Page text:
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Let $L$ be a simple Lie algebra of Cartan type of absolute toral rank 2 over an algebraically closed field $\mathbb{F}$ of characteristic $p\geq 5$. Denote by $L_{[p]} $ the minimal $p$-envelope of $L$ and let ${\mathfrak t}$ be a 2-dimensional torus of $L_{[p]}$. For a nontrivial irreducible restricted $L_{[p]}$-module $V$ we denote by $\Gamma(V, {\mathfrak t})$ the set of weights of $V$ with respect to ${\mathfrak t}$.

In Section 10.7 of the book [H. Strade: Simple Lie algebras over fields of positive characteristic. II. Classifying the absolute toral rank two case] it is showed that $\Gamma(V, {\mathfrak t}) \cup$ {0} is a 2-dimensional vector space over the prime field $\mathbb{F}_p$.

In some cases the 0 weight is actually missing in $V$. For instance, this happens when $L$ is the Hamiltonian algebra $H(2;\underline{1};\Phi(\tau))^{(1)}$ and $V$ is the adjoint module. On the other hand, in this case does there exist a nontrivial restricted irreducible module $V$ for $L_{[p]}$ such that the 0 weight is in $\Gamma(V, {\mathfrak t})$?

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2 Answers 2

up vote 5 down vote accepted

Such modules do exist for $p>3$. The Lie algebra $L_p={\rm Der}\ H(2;\underline{1};\Phi(\tau))^{(1)}$ has a filtration of depth $1$ such that ${\rm gr}(L)$ is a graded Lie algebra of type $\rm H$. This can be seen by embedding it into $W(2;\underline{1})$ as explained in Strade's paper in Can. J. Math. , vol. 43, 1991, 580-616. As $TR(L)=2$ the Lie algebra $L_p$ contains a $2$-dimensional torus, $T$ say. Any $2$-dimensional torus of $L_p$ must intersect trivially with $(L_p)_{(0)}$ because any nonzero torus of $(L_p)_{(0)}$ is $1$-dimensional and has no zero weight on $L_p/(L_p)_{(0)}$ (here $(L_p)_{(0)}$ is the zero component of the filtration). Passing to corresponding graded algebras and modules and using some results on representations of $H(2;\underline{1})^{(2)}$ mentioned in Jim's answer one can see that all but two of the irreducible restricted representations of $L_p$ are induced from irreducible restricted representations of $(L_p)_{(0)}$. The equality $L_p=T\oplus (L_p)_{(0)}$ then shows that all possible $T$-weights (including zero) occur in such modules with the same multiplicity.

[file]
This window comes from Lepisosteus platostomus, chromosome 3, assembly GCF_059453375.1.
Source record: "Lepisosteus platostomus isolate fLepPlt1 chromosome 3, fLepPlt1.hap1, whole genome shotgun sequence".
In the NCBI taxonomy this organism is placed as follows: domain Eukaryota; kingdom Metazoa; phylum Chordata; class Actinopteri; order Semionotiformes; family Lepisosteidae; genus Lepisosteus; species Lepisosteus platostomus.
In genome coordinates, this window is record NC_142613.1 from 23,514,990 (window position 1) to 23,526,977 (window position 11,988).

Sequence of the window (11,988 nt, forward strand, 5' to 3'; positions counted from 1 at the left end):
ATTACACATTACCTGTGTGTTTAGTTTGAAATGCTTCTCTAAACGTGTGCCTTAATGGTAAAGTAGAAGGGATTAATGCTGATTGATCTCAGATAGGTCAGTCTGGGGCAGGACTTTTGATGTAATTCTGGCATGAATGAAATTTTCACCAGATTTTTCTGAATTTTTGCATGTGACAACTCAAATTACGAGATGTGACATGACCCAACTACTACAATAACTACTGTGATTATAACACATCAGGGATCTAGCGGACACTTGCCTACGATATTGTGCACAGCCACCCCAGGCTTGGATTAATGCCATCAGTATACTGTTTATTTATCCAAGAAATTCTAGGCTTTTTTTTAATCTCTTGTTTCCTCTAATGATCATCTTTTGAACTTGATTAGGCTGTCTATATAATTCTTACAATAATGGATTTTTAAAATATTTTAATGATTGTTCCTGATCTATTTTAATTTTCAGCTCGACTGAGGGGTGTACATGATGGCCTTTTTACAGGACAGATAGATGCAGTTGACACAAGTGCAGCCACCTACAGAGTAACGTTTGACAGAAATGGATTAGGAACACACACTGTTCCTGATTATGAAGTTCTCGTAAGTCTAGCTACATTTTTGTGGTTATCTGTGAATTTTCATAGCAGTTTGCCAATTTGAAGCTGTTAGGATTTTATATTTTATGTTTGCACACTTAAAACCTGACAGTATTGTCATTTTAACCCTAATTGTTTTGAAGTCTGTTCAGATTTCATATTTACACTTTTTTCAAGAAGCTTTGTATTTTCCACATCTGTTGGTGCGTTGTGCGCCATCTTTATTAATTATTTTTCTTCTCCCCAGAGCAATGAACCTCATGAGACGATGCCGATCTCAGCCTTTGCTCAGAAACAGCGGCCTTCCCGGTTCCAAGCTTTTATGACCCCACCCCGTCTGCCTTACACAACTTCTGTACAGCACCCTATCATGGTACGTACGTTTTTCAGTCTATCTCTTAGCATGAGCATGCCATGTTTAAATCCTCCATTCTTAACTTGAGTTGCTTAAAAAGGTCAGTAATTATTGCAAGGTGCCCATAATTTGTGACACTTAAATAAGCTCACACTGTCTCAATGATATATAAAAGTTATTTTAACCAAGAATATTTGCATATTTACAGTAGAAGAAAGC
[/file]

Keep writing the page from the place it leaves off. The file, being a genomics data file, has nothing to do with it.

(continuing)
As a historical remark I should add that irreducible representations of finite dimensional graded Cartan type Lie algebras of type ${\rm W, S,H}$ were first studied in the late 70s by Ya. Krylyuk, a former PhD student of Kostrikin. Unfortunately, the results of his PhD thesis were buried in the cemetery of "secondary scientific and technical information" called VINITI and remained completely unknown to the rest of the world (the was no ${\rm arXiv}$ at the time). Wikipedia now has a comprehensive article about VINITI.

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Professor Premet: Thank you very much for your precise and clear answer! I will try to verify all the details by looking at the suggested references. –  Rocky Smith Sep 9 '12 at 17:03

Though I suspect the answer to the question may be yes, it's hard to document this one way or the other based on the limited literature dealing with modular representations of Lie algebras of Cartan type. It's been difficult to systematize this kind of study, other than by trying to imitate some features found in the representations of Lie algebras of simple algebraic groups. (Much of the work by Strade and others has gone instead into the classification problem.)

I can at least point to some of the relevant work already done. There are papers (probably hard to access) by Guang Yu SHEN, for example: Graded modules of graded Lie algebras of Cartan type. III. Irreducible modules. Chinese Ann. Math. Ser. B 9 (1988), no. 4, 404–417. Then there is a series of papers by Randall R. Holmes (and collaborators), such as: Simple restricted modules for the restricted Hamiltonian algebra. J. Algebra 199 (1998), no. 1, 229–261. Roughly speaking, the emphasis has been on constructing or classifying simple modules starting with those induced from suitable proper subalgebras. But there is not as much explicit weight structure on view here as in the classical case. While I don't know all the details of these papers, I'd caution against expecting to find easy answers.

Beyond simple modules there are of course many others, including projective modules. In this direction Holmes, Nakano, and recently Jantzen have made significant progress. But the methods and results still have a lot of gaps. Contacting Holmes directly (at Auburn University) might be helpful for your specific question.

P.S. To me the (restricted) Cartan types have always been a bit disorienting, but each does involve one of the familiar classical types as the 0-part of a natural grading. For instance, the Hamiltonian Lie algebra involves a symplectic Lie algebra, which provides a suitable torus (along with weights) to get things started. But there are different approaches in the literature.

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Professor Humphreys: thanks for your answer and advise. –  Rocky Smith Sep 8 '12 at 20:55

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